For example - if people believe that the current, aggressive, "push" to have ASH's agenda enacted ASAP is motivated by concern for people's health, they would be mistaken. The truth is this - the national Tobacco Control conference for 2007 is taking place right here in Edmonton (in October), and Les Hagen and many of his associates and supporters will die of embarassment if Alberta does not have THE most oppressive anti-smoker legislation in Canada before the conference happens.

    The current "push" is about ego, saving face and bragging rights within a tiny community of technocrats, not about any spectacularly pressing public health need.

  5. Hi "son of gaia." I have missed you. Have to say that your disappointment in me is ill founded.

    I agree with everything you say in your comment above about opinion polls. In fact I did an interview on Policy Channel, our affiliate site linked to this Blog that underscores your comments on polls.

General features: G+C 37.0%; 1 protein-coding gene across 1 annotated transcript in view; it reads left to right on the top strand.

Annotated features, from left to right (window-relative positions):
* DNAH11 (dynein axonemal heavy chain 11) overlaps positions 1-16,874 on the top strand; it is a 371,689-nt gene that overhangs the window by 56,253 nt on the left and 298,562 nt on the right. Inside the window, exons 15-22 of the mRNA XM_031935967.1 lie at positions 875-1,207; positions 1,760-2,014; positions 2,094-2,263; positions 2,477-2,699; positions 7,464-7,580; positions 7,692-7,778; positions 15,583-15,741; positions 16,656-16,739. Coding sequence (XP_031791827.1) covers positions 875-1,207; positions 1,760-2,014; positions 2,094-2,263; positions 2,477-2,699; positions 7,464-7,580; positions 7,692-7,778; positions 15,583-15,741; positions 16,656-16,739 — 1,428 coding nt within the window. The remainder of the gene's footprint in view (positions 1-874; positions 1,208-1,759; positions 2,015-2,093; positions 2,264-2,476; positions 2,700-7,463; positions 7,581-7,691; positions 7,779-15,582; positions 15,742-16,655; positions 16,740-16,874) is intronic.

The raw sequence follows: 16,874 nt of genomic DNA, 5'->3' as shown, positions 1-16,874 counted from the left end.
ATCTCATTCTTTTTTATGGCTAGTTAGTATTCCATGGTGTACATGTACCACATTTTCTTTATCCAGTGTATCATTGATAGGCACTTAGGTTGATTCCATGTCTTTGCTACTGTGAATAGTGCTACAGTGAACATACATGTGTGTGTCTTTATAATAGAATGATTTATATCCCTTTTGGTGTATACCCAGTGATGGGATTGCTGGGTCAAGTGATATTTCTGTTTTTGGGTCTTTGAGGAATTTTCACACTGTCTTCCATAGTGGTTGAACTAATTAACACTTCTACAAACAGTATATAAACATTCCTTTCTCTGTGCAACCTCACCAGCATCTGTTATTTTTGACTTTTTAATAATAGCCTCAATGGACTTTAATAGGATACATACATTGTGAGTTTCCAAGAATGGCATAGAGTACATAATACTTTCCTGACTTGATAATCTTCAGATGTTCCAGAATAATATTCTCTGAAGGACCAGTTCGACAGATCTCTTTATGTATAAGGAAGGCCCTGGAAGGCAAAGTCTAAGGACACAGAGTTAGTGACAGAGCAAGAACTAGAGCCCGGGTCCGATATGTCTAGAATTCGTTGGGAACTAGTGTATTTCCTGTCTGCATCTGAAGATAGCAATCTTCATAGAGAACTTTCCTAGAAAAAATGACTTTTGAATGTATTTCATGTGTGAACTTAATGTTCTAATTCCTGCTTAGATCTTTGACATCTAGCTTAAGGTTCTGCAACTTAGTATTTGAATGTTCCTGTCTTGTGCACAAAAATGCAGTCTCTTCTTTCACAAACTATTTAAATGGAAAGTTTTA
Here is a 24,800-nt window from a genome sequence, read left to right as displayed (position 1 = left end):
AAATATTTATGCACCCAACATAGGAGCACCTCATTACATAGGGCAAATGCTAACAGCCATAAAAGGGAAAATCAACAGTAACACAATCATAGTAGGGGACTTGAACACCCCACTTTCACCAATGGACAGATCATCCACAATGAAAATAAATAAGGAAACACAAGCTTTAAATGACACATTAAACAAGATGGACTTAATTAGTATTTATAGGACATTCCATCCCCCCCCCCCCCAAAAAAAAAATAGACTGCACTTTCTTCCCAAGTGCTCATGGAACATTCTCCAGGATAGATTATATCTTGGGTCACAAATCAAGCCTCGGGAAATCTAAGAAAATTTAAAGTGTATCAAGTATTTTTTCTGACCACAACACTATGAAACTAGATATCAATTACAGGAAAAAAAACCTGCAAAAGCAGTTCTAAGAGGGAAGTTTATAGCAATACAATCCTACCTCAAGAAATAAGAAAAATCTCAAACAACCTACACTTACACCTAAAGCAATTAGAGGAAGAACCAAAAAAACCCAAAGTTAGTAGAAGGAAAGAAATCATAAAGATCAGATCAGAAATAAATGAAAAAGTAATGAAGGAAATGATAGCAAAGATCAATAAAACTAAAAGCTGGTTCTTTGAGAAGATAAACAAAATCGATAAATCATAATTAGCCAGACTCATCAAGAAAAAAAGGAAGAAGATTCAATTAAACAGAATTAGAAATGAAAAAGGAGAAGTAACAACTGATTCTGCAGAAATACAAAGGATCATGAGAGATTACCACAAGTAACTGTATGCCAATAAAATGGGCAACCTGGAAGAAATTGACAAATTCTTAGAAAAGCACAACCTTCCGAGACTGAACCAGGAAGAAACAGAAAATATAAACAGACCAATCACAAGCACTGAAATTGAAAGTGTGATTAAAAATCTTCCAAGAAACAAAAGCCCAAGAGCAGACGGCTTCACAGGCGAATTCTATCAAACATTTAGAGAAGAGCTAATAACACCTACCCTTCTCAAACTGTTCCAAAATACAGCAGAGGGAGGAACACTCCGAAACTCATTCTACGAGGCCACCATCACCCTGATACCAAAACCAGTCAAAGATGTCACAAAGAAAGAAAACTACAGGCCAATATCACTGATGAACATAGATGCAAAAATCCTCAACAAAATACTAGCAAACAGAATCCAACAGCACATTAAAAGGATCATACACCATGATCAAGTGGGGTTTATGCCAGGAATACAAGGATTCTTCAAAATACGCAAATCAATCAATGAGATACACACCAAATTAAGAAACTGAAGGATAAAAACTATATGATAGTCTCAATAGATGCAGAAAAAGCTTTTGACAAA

The Link is

    Polls are not gospel but they are informative and can be enlightening within their obvious limitations. Their reliability , conclusions and implications have to be constantly questioned.

    That said my "son"...if you have any poll results to rebutt these findings on Albeertan's support for a ban on smoking in public spaces please forward them...and the details on who did them and how they were done too obviously.

    Any politician who makes policy and setting direction based primarily on polls, to my mind, is lacking in the necessary leadership skills and the required wisdom to govern effectively.

    Steve Harper on the environment is one example of that shortcoming that comes to my mind. Clearly his nimbleness in changing his direction toward the green agenda is poll driven.

    We will have to wait and see if his eco-conversion is authentic or merely politic.